Models, code, and papers for "Xingwei Liu":
Pulmonary nodule detection using low-dose Computed Tomography (CT) is often the first step in lung disease screening and diagnosis. Recently, algorithms based on deep convolutional neural nets have shown great promise for automated nodule detection. Most of the existing deep learning nodule detection systems are constructed in two steps: a) nodule candidates screening and b) false positive reduction, using two different models trained separately. Although it is commonly adopted, the two-step approach not only imposes significant resource overhead on training two independent deep learning models, but also is sub-optimal because it prevents cross-talk between the two. In this work, we present an end-to-end framework for nodule detection, integrating nodule candidate screening and false positive reduction into one model, trained jointly. We demonstrate that the end-to-end system improves the performance by 3.88\% over the two-step approach, while at the same time reducing model complexity by one third and cutting inference time by 3.6 fold. Code will be made publicly available.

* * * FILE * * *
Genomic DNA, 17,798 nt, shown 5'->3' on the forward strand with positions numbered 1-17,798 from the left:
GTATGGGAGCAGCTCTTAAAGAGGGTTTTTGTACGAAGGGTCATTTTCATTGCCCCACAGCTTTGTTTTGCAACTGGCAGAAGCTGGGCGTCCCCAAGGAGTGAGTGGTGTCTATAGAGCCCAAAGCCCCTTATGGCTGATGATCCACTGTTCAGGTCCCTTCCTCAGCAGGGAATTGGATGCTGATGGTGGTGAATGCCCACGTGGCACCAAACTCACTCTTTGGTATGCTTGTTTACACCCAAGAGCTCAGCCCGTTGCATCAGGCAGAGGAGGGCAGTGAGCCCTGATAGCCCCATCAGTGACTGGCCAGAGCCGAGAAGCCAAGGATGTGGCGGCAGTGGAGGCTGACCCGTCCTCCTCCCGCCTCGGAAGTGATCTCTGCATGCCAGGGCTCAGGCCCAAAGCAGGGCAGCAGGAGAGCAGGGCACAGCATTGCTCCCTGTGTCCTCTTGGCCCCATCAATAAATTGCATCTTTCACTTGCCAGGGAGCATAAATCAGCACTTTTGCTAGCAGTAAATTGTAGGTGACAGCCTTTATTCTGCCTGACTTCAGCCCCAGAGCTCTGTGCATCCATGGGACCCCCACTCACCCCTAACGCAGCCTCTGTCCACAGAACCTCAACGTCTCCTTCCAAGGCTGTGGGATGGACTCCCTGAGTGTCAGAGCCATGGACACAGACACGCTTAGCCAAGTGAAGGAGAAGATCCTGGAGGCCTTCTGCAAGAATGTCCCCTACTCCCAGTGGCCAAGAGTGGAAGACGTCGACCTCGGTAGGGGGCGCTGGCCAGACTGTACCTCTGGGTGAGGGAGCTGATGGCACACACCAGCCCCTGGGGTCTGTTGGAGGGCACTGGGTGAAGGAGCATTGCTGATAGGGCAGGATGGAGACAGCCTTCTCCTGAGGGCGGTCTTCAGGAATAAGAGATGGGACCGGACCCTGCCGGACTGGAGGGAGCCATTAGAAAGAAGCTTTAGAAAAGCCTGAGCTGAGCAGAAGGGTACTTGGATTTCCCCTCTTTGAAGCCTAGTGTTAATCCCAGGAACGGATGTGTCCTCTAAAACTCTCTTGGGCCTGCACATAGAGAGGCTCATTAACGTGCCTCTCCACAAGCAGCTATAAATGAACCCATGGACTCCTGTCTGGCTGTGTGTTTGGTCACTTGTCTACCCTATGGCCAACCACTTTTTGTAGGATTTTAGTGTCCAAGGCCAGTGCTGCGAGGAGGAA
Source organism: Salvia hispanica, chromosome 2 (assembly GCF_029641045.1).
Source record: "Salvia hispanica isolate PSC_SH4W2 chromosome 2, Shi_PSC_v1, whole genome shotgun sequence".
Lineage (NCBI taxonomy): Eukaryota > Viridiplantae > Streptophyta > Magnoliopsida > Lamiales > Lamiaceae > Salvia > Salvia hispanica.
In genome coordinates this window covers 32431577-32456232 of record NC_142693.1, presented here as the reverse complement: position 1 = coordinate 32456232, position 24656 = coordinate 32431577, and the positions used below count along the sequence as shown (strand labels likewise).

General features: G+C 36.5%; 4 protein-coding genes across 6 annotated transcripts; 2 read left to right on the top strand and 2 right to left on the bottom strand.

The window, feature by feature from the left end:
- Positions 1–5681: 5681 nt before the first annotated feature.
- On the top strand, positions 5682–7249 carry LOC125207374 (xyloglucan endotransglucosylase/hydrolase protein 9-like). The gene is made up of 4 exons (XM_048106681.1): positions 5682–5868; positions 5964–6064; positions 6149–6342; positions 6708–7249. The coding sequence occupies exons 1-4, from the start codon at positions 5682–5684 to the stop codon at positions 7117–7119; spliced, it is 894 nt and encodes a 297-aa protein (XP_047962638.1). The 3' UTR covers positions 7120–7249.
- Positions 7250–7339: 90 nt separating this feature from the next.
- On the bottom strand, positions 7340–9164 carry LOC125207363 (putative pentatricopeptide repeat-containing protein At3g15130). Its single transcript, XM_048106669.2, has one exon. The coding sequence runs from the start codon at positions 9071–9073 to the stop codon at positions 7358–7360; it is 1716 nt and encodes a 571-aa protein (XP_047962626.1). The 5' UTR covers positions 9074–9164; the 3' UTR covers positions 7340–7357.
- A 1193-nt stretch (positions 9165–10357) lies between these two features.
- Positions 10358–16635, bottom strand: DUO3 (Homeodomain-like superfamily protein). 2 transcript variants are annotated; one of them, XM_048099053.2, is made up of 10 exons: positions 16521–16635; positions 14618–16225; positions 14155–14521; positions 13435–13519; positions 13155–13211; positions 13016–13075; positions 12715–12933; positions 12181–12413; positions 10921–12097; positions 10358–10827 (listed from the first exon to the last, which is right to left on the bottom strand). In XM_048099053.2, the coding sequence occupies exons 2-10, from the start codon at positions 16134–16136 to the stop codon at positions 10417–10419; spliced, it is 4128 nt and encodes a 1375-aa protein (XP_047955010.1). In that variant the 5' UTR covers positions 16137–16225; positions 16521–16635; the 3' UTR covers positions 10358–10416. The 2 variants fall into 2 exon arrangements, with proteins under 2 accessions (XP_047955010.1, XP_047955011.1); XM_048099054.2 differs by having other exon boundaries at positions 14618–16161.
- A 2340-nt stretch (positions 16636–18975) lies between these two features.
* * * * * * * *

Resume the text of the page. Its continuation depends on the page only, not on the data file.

Jointing visual-semantic embeddings (VSE) have become a research hotpot for the task of image annotation, which suffers from the issue of semantic gap, i.e., the gap between images' visual features (low-level) and labels' semantic features (high-level). This issue will be even more challenging if visual features cannot be retrieved from images, that is, when images are only denoted by numerical IDs as given in some real datasets. The typical way of existing VSE methods is to perform a uniform sampling method for negative examples that violate the ranking order against positive examples, which requires a time-consuming search in the whole label space. In this paper, we propose a fast adaptive negative sampler that can work well in the settings of no figure pixels available. Our sampling strategy is to choose the negative examples that are most likely to meet the requirements of violation according to the latent factors of images. In this way, our approach can linearly scale up to large datasets. The experiments demonstrate that our approach converges 5.02x faster than the state-of-the-art approaches on OpenImages, 2.5x on IAPR-TCI2 and 2.06x on NUS-WIDE datasets, as well as better ranking accuracy across datasets.